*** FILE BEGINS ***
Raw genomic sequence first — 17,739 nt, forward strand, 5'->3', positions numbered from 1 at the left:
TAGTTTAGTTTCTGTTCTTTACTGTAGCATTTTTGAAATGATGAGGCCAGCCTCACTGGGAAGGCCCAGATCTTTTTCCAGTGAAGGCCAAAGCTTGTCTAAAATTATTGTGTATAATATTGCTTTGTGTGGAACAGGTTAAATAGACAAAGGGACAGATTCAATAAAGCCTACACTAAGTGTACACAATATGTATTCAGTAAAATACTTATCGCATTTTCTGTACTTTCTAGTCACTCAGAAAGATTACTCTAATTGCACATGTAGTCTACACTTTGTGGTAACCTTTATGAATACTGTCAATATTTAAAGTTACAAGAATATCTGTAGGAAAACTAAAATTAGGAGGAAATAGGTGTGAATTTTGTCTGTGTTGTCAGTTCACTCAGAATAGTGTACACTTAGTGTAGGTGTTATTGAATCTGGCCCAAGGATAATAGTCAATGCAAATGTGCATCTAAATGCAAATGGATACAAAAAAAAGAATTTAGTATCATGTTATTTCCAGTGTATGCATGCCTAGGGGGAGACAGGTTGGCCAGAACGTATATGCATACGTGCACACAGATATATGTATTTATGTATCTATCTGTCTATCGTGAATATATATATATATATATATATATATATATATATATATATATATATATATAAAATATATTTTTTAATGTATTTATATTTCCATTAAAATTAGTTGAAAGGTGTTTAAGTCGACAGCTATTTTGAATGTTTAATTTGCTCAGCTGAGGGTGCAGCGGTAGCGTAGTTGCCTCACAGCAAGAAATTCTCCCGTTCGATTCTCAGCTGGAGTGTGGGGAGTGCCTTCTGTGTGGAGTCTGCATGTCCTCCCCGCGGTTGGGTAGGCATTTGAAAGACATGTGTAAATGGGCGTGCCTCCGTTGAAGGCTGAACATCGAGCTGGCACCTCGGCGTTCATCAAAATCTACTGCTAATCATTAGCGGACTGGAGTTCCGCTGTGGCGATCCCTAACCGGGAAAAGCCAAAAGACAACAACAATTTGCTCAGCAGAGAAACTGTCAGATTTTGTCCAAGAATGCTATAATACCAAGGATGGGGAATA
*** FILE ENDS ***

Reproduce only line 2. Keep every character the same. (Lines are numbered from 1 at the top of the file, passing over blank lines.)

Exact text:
TAGTTTAGTTTCTGTTCTTTACTGTAGCATTTTTGAAATGATGAGGCCAGCCTCACTGGGAAGGCCCAGATCTTTTTCCAGTGAAGGCCAAAGCTTGTCTAAAATTATTGTGTATAATATTGCTTTGTGTGGAACAGGTTAAATAGACAAAGGGACAGATTCAATAAAGCCTACACTAAGTGTACACAATATGTATTCAGTAAAATACTTATCGCATTTTCTGTACTTTCTAGTCACTCAGAAAGATTACTCTAATTGCACATGTAGTCTACACTTTGTGGTAACCTTTATGAATACTGTCAATATTTAAAGTTACAAGAATATCTGTAGGAAAACTAAAATTAGGAGGAAATAGGTGTGAATTTTGTCTGTGTTGTCAGTTCACTCAGAATAGTGTACACTTAGTGTAGGTGTTATTGAATCTGGCCCAAGGATAATAGTCAATGCAAATGTGCATCTAAATGCAAATGGATACAAAAAAAAGAATTTAGTATCATGTTATTTCCAGTGTATGCATGCCTAGGGGGAGACAGGTTGGCCAGAACGTATATGCATACGTGCACACAGATATATGTATTTATGTATCTATCTGTCTATCGTGAATATATATATATATATATATATATATATATATATATATATATATATATATAAAATATATTTTTTAATGTATTTATATTTCCATTAAAATTAGTTGAAAGGTGTTTAAGTCGACAGCTATTTTGAATGTTTAATTTGCTCAGCTGAGGGTGCAGCGGTAGCGTAGTTGCCTCACAGCAAGAAATTCTCCCGTTCGATTCTCAGCTGGAGTGTGGGGAGTGCCTTCTGTGTGGAGTCTGCATGTCCTCCCCGCGGTTGGGTAGGCATTTGAAAGACATGTGTAAATGGGCGTGCCTCCGTTGAAGGCTGAACATCGAGCTGGCACCTCGGCGTTCATCAAAATCTACTGCTAATCATTAGCGGACTGGAGTTCCGCTGTGGCGATCCCTAACCGGGAAAAGCCAAAAGACAACAACAATTTGCTCAGCAGAGAAACTGTCAGATTTTGTCCAAGAATGCTATAATACCAAGGATGGGGAATA